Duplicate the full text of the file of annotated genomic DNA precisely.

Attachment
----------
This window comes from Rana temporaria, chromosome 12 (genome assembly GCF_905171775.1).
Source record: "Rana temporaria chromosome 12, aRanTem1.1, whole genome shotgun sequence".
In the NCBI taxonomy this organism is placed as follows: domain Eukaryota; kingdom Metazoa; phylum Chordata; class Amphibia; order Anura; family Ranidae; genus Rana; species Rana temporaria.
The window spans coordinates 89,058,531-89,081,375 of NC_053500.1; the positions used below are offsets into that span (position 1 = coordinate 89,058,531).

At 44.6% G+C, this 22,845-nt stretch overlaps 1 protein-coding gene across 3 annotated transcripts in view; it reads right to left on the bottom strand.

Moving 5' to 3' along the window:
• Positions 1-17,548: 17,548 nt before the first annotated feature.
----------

This window comes from Rana temporaria, chromosome 12 (genome assembly GCF_905171775.1).
Source record: "Rana temporaria chromosome 12, aRanTem1.1, whole genome shotgun sequence".
In the NCBI taxonomy this organism is placed as follows: domain Eukaryota; kingdom Metazoa; phylum Chordata; class Amphibia; order Anura; family Ranidae; genus Rana; species Rana temporaria.
The window spans coordinates 89,058,531-89,081,375 of NC_053500.1; the positions used below are offsets into that span (position 1 = coordinate 89,058,531).

At 44.6% G+C, this 22,845-nt stretch overlaps 1 protein-coding gene across 3 annotated transcripts in view; it reads right to left on the bottom strand.

Moving 5' to 3' along the window:
• Positions 1-17,548: 17,548 nt before the first annotated feature.